Once you do that, focus on one grouping at a time, writing lots and lots and LOTS of tests. Test everything, anything ... if it moves, test it. Heck, test it even if it doesn't move. (You want to make sure it doesn't start moving!)
While I don't think this is what you're proposing - I think this could be read as "write tests for everything in the legacy code before you change anything" which, IMHO, is a bad practice. As I said here
A counter productive practice that I've seen is to go through a large piece of legacy code and add developer tests for everything. Doing this with legacy code not driven by tests will produce a test suite that is brittle in the face of change. When you get to the refactoring you're going to find that you're going to be continually throwing away a lot of the new tests so you don't get any benefit from them.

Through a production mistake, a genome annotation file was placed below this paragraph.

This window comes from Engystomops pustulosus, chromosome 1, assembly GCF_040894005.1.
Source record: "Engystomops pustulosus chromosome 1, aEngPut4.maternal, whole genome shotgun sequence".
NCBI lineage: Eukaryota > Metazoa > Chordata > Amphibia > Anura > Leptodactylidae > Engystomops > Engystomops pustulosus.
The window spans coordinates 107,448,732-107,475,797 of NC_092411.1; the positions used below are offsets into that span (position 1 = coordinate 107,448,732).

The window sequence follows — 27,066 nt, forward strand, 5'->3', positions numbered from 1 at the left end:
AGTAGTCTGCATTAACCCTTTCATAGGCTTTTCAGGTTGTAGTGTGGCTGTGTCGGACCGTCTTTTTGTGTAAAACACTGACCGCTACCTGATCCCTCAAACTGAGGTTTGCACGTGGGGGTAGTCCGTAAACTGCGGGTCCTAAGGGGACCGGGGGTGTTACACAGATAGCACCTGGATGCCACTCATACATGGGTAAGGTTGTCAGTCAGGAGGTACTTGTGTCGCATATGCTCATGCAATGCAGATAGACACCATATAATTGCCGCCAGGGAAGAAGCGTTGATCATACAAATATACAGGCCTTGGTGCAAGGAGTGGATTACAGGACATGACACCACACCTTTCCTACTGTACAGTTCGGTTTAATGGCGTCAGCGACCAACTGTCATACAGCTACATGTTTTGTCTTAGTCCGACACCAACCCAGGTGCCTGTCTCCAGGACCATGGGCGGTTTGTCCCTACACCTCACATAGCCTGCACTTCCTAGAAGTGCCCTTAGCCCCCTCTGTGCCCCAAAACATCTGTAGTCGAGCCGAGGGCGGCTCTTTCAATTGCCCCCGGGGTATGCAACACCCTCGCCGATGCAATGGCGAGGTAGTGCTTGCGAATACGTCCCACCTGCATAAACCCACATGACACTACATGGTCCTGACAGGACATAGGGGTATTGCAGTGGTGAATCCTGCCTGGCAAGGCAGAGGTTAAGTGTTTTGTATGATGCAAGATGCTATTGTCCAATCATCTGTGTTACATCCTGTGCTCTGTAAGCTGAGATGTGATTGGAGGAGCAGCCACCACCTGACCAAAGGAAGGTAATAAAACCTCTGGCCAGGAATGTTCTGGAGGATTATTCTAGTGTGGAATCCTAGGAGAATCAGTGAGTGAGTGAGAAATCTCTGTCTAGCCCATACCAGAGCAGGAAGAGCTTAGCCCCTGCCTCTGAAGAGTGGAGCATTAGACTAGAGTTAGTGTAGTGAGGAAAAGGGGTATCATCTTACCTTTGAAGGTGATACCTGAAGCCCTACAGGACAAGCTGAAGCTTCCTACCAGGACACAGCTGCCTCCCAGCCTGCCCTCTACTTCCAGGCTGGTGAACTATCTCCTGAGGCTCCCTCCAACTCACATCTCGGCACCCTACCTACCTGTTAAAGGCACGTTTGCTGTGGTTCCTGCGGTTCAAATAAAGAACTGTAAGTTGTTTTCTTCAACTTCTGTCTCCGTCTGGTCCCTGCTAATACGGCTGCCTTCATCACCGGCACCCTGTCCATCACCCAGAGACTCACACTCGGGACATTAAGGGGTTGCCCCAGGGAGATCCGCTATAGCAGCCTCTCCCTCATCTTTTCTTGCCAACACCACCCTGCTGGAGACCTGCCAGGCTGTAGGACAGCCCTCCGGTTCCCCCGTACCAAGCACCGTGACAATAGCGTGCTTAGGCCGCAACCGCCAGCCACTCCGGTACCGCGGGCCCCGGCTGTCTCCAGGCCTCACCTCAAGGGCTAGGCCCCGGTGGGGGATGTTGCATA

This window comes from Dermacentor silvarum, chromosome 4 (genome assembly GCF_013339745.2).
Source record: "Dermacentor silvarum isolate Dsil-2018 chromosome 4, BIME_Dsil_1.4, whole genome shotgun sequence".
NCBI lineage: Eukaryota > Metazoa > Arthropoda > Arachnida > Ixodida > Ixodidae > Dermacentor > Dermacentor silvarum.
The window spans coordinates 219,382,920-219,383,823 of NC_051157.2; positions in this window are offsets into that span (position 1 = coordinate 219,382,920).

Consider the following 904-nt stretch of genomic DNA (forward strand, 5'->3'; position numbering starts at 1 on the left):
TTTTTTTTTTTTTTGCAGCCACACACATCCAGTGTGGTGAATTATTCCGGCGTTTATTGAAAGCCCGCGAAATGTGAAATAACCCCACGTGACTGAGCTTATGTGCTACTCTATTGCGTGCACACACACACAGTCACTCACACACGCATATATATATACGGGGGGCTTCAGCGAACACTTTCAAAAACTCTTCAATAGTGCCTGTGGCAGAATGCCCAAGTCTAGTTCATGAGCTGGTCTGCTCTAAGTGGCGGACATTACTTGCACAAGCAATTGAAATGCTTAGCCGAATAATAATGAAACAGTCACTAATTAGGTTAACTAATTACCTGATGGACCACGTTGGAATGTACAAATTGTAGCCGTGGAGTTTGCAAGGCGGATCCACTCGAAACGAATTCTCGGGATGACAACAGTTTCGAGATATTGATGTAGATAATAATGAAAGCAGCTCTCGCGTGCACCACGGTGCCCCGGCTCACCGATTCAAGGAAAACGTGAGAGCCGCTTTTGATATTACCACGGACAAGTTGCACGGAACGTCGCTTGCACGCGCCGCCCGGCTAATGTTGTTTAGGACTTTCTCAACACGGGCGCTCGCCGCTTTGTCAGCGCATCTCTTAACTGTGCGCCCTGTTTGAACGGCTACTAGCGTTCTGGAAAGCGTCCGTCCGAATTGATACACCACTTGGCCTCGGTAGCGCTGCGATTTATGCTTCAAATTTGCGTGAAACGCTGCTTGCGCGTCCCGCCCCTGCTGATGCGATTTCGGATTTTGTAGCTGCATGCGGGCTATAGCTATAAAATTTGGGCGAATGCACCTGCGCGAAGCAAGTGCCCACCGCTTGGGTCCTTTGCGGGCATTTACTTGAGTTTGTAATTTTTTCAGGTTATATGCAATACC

In my experience it's much more effective to build the test suite around the changes you make to the code. Add tests when you add new features. Add tests around code that you're refactoring. Add tests to demonstrate bugs. In my experience just following those three rules naturallys build a test suite around the most important code.